Australian slang: Like the two Australisms – ‘shoey’ and ‘smoko’
“So let me set the scene,” sings Eamon the Lifesaver, a growling guitar beneath his words. “It’s two in the afternoon and 34 degrees.” Too hot for a guy like Eamon you’d think, his lily skin complementing his red mullet. But the singer marches on, admitting, “The harsh Queensland summer heat made me sweat buckets down my street.”
34 degrees and 18 million YouTube views – that’s the short history of smoke, the 2017 debut single by The Chats, a Noosaville-based shed rock trio. Appearing to be more Weasley than punk god, Eamon Sandwith meets a tradie “perched on his milk crate throne”. Meet Josh Price, the highly visible guitarist, as Matt Boggis and his drum kit appear next to the cyclone fence.
Verse for verse, the song deals with Centrelink payments and finally lifesaver Eamon ignoring a drowning man on the beach: “Because I’m on Smoko so leave me alone!” Repeat. Repeat. The tone is quirky, the riff catchy. To the point where a million offshore listeners began to wonder what the heck Smoko meant.
Viral songs can also see their novel lyrics spread. Warren Zevon taught me Naugahyde, Jay-Z (Manolo Blahnik) and B-52s (bikini whale). As for smoke, the song’s narration and video, set the scene for most fans. Though the tradie opts for a sausage roll rather than a bun, the meaning of the slang is guessed. Tangible. But where did Australism first appear?
Queensland, suggests Mark Gwynn, a senior researcher at the Australian National Dictionary. By the 1850s, Trove says, the work break originally had an -oh ending, much like Rabbit-oh (the Depression’s door-to-door bunny seller) and Bottle-oh. Even a Fleece-Oh (wool sorter of a shed) needed scones, a cup of coffee, and a durry for Smoke-Oh, the breather that evolved into Smoko over decades.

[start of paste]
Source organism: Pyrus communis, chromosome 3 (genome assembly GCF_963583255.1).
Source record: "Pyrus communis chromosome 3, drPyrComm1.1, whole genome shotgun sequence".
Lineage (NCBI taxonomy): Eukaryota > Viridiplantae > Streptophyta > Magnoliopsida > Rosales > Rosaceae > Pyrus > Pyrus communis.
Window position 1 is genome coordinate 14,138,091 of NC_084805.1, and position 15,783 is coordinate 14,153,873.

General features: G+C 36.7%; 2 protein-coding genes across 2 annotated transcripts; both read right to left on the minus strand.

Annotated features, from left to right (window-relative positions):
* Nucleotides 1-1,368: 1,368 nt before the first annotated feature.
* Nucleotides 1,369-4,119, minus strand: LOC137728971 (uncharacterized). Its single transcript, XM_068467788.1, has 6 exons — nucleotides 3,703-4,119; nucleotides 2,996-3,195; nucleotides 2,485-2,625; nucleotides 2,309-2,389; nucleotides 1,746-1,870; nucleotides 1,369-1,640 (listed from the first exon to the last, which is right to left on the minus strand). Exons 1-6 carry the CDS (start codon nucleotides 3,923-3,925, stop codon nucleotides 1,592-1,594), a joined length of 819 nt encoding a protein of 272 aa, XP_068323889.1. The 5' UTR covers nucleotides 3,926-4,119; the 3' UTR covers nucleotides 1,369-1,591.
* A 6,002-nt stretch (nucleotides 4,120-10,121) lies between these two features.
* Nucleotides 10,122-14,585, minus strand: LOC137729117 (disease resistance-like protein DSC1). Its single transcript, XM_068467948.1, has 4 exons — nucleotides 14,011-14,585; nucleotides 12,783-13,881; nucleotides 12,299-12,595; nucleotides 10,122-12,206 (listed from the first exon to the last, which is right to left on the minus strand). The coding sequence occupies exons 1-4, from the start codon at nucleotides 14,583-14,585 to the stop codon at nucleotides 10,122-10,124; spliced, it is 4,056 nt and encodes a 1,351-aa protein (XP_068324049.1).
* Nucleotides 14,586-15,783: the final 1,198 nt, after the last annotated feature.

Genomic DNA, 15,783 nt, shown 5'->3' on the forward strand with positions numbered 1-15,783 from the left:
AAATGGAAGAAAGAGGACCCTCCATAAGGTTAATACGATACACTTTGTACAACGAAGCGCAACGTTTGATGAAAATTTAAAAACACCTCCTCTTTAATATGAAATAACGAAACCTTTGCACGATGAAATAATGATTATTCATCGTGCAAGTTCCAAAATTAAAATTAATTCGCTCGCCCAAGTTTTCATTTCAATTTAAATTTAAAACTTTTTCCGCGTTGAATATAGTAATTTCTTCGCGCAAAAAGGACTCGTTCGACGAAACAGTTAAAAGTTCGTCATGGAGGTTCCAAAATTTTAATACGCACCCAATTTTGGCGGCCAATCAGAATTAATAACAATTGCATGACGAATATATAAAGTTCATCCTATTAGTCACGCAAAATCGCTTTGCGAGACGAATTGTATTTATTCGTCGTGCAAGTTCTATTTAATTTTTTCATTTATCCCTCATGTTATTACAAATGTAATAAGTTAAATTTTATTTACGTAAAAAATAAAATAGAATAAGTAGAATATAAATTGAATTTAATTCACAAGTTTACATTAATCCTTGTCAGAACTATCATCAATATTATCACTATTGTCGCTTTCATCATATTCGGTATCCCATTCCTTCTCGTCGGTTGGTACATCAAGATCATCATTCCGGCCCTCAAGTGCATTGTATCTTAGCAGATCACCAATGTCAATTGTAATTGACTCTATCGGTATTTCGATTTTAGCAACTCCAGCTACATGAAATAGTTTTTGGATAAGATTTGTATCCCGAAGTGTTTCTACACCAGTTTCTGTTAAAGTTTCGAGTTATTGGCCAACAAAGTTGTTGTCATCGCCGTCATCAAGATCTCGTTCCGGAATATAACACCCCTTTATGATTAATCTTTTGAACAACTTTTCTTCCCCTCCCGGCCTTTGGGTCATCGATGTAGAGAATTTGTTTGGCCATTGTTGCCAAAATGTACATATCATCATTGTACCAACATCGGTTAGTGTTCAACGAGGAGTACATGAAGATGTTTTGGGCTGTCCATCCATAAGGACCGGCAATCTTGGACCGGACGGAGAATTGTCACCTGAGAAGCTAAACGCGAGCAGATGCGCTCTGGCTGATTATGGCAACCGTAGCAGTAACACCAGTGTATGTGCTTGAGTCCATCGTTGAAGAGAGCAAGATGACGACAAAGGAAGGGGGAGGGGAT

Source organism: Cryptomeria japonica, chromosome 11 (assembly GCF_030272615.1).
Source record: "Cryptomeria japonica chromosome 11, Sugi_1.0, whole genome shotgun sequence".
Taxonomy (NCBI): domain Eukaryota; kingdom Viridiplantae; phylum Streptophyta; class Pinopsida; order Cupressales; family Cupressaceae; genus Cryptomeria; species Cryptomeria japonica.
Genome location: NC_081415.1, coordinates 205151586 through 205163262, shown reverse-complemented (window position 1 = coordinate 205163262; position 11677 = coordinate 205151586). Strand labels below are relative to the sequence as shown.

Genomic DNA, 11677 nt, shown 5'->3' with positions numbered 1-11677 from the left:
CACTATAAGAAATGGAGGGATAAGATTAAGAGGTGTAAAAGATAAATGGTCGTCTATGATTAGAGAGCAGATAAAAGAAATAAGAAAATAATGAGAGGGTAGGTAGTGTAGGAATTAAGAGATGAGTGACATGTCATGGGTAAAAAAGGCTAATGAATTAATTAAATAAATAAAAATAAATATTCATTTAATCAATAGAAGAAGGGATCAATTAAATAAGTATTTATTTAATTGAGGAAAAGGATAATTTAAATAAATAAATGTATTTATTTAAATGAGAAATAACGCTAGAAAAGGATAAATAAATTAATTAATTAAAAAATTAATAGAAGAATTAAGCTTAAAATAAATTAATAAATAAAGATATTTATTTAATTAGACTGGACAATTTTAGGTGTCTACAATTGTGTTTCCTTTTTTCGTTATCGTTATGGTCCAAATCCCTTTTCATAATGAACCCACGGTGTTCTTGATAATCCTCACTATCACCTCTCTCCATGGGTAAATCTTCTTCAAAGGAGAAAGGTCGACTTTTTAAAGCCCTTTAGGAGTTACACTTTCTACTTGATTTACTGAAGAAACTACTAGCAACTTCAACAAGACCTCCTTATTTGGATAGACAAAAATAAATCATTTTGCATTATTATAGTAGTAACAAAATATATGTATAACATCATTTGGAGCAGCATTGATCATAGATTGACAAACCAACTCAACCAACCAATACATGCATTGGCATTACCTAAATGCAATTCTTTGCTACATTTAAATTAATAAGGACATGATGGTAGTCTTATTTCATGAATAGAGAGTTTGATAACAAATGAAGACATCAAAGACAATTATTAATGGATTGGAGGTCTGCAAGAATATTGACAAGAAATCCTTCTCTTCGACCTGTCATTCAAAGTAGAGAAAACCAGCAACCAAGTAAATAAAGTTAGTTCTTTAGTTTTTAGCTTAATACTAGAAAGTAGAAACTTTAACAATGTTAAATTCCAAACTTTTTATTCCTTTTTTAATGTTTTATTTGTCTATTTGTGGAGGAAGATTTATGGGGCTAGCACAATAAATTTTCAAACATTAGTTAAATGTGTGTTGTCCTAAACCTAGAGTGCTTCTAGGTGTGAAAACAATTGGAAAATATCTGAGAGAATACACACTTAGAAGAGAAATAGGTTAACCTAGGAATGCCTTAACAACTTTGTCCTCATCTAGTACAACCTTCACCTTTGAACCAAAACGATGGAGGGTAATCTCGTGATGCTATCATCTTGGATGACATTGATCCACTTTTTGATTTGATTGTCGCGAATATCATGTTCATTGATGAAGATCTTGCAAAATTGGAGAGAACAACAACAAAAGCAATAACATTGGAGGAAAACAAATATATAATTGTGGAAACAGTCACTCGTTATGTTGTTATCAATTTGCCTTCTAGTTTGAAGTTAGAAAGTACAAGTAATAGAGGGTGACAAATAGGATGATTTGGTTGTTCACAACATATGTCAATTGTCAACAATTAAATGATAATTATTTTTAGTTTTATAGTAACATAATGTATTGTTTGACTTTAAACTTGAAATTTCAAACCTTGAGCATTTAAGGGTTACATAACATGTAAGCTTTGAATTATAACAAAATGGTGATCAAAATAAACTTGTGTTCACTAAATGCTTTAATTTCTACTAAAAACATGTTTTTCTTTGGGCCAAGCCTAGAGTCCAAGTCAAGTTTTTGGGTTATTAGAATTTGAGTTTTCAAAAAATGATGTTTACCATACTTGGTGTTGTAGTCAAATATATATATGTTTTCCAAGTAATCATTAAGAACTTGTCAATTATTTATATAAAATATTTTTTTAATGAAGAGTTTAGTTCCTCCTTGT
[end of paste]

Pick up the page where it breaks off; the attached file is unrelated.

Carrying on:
Various sources claim that smoko also identifies the snack, just as playlunch (or break) identifies both a tween’s mini-break and the carrot sticks allotted to him. Better food and cleaner lungs have indeed largely wiped out Smoko’s implied cigarette, but the label is holding on thanks to punk history and subsequent Google searches. As long as we don’t succumb to the vape-oh.
Or have a mid-morning shoey, that other native slang amplified by music. Blame this time on Harry Styles, the English idol who drank water from his Gucci Plimsoll after a recent concert in Perth. “I’ll discuss this at length with my therapist,” he admitted.
A day later, a million chat rooms were discussing the virtues of sock juice and the origin of the ritual. It turned out that Russian ballet stars are among the suspects, claims UTS academic Dr. Liz Giuffre speaking to the BBC after Harry’s caper. Or maybe we should blame Tallulah Bankhead, the paparazzi who captured the actress at London’s Ritz in 1951, for sipping bubbles from her stiletto heel in a so-called thong to her success.
https://www.smh.com.au/culture/books/cheers-to-shoey-and-smoko-how-the-two-australianisms-went-global-20230306-p5cpq8.html?ref=rss&utm_medium=rss&utm_source=rss_culture Australian slang: Like the two Australisms – ‘shoey’ and ‘smoko’